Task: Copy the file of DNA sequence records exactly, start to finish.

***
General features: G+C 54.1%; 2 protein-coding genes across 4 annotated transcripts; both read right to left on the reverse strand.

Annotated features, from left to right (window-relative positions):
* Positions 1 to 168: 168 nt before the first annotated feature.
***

General features: G+C 54.1%; 2 protein-coding genes across 4 annotated transcripts; both read right to left on the reverse strand.

Annotated features, from left to right (window-relative positions):
* Positions 1 to 168: 168 nt before the first annotated feature.